Adds McShay: “I’ve always said, Chris Mortensen and [Adam] Schefter, the scoop guys, they should be doing these things if you want them to be most accurate.”
In the early 80s, Kiper produced twin mock drafts: One version detailed what Kiper believed should happen. The other predicted what he believed would happen. It confused the hell out of his readers.
“I got so many letters,” he says. “I had to write people back. Having to explain myself became burdensome.” So Kiper benched his opinion. Miller, who also ranks the Top 300 players based off his own tape study, says his rankings are his eyes and his mock drafts are his ears. Jeremiah, too, produces a popular Top 50 ranking.
“I’ll defend any questions you may have on that, because that’s how I view the players after studying them,” Jeremiah says. “Mock drafts for me, are solely based off what I am hearing. So I can’t take offense if you don’t agree.”
Not that it matters. Readers will inevitably get upset.
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A romantic might say the mock draft’s popularity is rooted in unbridled optimism. Just as, each August, hope springs eternal at training camp, your team could be one piece away.
A cynic’s take: America loves listicles.
Theories are sprinkled across the spectrum.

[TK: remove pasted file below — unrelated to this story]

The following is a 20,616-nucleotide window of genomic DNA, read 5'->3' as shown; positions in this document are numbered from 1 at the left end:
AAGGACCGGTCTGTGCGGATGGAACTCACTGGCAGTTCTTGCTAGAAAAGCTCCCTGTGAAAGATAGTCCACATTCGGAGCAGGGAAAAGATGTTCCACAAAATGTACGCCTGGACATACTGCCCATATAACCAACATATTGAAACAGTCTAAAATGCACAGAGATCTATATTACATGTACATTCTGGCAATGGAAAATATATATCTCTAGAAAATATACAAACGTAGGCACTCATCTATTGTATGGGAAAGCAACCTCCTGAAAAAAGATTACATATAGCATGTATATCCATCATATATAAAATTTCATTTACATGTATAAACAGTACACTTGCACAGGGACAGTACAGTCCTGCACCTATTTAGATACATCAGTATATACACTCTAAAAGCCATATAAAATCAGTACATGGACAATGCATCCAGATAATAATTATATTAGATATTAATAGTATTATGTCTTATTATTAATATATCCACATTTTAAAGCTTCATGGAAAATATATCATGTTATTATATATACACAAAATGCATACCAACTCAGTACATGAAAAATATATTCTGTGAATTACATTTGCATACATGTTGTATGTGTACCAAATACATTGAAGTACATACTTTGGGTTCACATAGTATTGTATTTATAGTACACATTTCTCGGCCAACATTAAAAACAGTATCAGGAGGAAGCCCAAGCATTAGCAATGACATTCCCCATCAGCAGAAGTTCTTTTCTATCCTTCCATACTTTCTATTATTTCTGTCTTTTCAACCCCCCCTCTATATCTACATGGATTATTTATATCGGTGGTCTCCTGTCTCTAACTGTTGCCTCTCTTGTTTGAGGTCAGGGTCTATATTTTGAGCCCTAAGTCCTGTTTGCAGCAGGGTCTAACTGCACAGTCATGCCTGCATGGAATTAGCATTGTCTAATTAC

“Mock drafts are popular because the audience is larger,” McShay says. “It’s the intersection of college and NFL fans.”
“It has a fantasy football vibe to it,” Jeremiah says. “You’re trying to match them up and see how many you get right.”
“Fans love mock drafts because it’s almost more fun than the draft,” says Kiper. “Like Christmas, it’s all about the speculation. You know you’re going to get a gift, but you wonder, Will it be perfect? Will it fit right?”
“I grew up in Cleveland,” says Kadar. “So the draft is our Super Bowl.”
Surmises Miller: “It’s the same reason we follow election polls. You want your thoughts to be validated by someone in the know.”
It’s not just fans tuning in.
“I’ll get guys [in the NFL] calling me saying, ‘Bro we’re not taking that guy,’” Jeremiah says. “Most of them will deny it publicly, but they all read that stuff.”
And Jeremiah’s usual response: “That’s fine. I don’t really care who you take.”
It’s not as much apathy as a resignation that perfect prognostication is near impossible—especially on Jan. 19, when Jeremiah’s Mock Draft 1.0 was released. (Consider how much has changed in these two months—from the combine to pro days to teams addressing needs in free agency.) “But, it’s good for the website,” Jeremiah says. “No use complaining about it, just do it and move on.”
For those who are lukewarm on mock drafts, there is only one thing worse. “There is no way I would ever do draft grades,” McShay says. “Maybe three or five years later you could retroactively look, but how can you assess a grade before any of the guys play a down?”
And so when McShay balked at that assignment, editors offered an alternative—as McShay views it, a tradition unlike any other. “It’s my least favorite activity,” he says. “But probably does the best of anything I write.”
On Wednesday, May 3, he will publish his first mock draft for 2018.